36. Martia says

    Do you have a suggestion on what type of dye to use when dyeing shoes? Do you have any tips for dyeing shoes that criss-cross?


    • I prefer iDye as a dye. I can’t really give tips on individual shoes over the internet, but painting only one set of straps of the time, and using bits of card to prop them apart, might give you a better result. Best of luck.

  37. Bri says

    I’m having trouble with the the dye coming out the correct color. I dyed my nylon dress turquoise but it came out kelly green. My daughter dyed her satin bridal shoes blue but they came out purple. Any suggestions?

    • Did you pre-test the dye you mixed up on fabric samples of the same fibre as your dress and shoes to ensure the dye was dyeing true? Were your dress and shoes white, or another colour. If the shoes were slightly pinkish, it would make a blue dye look purple. Finally, dyes may not dye true on pre-treated garments and shoes, and you can’t always tell if a garment or pair of shoes has been treated.

      Just some ideas that might help.

  38. Joann Hollis says

    Thanks for this comprehensive tutorial! I want to dye lots of things now, but mainly… I have these incredibly comfy Mootsies Tootsies natural linen and jute espadrilles. Of course, I now want to buy a few more pairs and dye them to expand my work wardrobe for my casual-but-closed-toed office. I’ve gently cleaned them in the sink a couple times by soaking in lukewarm, slightly Dawned water. This has done well and doesn’t appear to have damaged the fabric at all, so hopefully I’m doing that right. My question is, once I’ve dyed and Scotchgarded a new pair, do I clean them the same way? The pair I have must be treated, as the dirt lifts right off, so I’m hoping the dyed ones will have reasonably easy care as well. Your input is greatly appreciated!

  39. Danielle says

    Hi I have a pair of champagne coloured shoes and I was wondering if they could be dyed or is there another way of changing them back to white? Possible a silly question but I have the perfect shoes but not the right colour.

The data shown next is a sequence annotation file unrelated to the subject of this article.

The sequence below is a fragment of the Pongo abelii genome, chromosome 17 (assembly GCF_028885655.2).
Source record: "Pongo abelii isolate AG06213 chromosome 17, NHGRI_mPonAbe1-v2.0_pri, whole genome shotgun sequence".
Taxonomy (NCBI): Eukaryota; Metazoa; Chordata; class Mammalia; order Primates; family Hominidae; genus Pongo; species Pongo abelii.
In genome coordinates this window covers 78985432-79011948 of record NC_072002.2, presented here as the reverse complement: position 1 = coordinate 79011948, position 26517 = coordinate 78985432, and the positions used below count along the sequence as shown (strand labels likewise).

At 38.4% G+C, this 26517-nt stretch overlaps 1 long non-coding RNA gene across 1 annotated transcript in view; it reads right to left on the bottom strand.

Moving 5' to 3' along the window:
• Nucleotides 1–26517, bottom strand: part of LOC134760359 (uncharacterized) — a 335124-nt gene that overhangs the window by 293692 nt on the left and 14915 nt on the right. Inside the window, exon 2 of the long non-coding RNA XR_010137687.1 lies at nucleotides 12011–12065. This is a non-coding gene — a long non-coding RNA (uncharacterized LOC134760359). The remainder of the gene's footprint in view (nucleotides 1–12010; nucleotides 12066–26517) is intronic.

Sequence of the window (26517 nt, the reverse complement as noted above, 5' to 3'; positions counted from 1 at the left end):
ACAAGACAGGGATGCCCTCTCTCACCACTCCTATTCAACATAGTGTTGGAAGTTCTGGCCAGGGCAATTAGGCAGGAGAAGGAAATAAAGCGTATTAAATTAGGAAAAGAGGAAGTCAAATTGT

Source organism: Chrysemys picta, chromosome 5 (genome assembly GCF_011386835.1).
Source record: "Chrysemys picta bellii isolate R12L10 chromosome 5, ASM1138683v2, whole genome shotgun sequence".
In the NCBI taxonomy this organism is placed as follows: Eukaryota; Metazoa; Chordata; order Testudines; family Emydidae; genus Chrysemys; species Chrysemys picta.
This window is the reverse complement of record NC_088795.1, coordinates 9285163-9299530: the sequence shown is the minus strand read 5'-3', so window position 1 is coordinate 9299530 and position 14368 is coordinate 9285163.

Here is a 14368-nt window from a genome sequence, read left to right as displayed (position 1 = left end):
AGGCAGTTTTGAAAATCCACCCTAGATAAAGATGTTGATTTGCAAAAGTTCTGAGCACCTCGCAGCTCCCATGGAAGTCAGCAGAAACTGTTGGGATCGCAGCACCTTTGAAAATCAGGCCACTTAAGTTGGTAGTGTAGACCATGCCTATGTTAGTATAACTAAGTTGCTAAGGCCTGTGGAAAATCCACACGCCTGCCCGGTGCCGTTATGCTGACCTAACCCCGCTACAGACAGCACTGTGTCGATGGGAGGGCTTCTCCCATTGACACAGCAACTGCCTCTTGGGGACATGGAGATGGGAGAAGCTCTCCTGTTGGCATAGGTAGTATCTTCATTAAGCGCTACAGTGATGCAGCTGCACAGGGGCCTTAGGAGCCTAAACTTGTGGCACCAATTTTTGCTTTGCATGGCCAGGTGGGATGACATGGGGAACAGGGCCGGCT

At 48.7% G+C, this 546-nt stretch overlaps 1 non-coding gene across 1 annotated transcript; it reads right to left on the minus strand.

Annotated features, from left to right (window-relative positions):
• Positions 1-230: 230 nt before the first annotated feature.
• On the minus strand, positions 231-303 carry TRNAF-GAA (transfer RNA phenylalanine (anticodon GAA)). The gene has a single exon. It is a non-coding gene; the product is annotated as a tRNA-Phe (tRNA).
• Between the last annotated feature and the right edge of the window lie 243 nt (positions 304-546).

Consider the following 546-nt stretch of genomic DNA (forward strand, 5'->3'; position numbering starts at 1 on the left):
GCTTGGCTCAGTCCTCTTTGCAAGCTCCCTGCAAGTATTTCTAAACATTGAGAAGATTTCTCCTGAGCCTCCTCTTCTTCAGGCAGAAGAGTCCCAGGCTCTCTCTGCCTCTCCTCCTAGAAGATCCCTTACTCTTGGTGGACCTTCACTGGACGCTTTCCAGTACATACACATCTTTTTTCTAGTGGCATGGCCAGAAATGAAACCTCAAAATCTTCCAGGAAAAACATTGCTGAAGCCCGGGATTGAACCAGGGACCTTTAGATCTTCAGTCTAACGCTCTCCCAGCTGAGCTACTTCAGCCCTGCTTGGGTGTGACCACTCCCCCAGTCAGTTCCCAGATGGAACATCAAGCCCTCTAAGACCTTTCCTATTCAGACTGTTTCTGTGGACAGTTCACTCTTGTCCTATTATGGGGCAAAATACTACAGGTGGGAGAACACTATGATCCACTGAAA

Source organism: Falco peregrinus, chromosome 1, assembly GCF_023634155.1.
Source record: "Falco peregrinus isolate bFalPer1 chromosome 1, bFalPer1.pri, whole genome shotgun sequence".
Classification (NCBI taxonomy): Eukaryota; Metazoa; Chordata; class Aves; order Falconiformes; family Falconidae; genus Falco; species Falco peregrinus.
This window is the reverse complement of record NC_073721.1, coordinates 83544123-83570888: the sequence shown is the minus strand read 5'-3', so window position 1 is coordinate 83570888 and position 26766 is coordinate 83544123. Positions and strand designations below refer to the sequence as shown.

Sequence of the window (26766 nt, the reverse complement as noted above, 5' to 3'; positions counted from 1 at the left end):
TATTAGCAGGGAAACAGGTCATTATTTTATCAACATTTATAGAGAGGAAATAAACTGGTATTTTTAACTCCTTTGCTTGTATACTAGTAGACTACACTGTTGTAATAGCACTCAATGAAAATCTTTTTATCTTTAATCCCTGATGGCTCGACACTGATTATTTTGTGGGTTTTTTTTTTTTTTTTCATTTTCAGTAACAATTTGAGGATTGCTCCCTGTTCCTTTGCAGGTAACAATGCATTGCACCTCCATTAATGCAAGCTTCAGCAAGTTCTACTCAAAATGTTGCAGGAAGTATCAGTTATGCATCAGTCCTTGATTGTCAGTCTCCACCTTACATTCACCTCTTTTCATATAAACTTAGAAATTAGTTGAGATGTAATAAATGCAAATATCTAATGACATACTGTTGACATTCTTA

Any advice would be appreciated.

    • No, sorry, you cannot change a fabric shoe from a darker colour to a lighter colour, only from a lighter to a darker.

  40. Velina Del Castillo says


    I have a particular shoe I would like to dye for my daughter as she is going to be the flower girl. I am having difficulty finding the color I need. I found white dress sandal. Crafted in synthetic leather and would like to dye it Fushia. How would I go about doing this and finding the right color.

    thank you,

    Velina Del Castillo

  41. Dear DreamStress,

    I’ve read all the comments but I’m still unsure of what I’m about to do.
    I have this pair of grey converse (fabric cotton/linen) and I wanted to dye them into a shade of red. Not a lighter colour but a darker one. (Like maroon). Would it be possible for me to dye them with red and get the result that I want? Or should I just use fabric paint instead just to be safe?

    Thank you for the tutorial! Any advice would be appreciated!


  42. Sandra says

    Hi there. Great tutorial. It was exactly what I was after…but… I am attempting to dye just one pair of shoes. To use an entire packet of dye seems a bit excessive. Would I just use a portion of the pack? Thanks.

    • That depends entirely on the colour you want. The deeper the colour, the more dye you’ll need. You do want your dye to be quite saturated, because it is only being painted on the shoe, rather than being soaked in it. You can start with a partial packet and keep adding dye and testing until you achieve the right colour.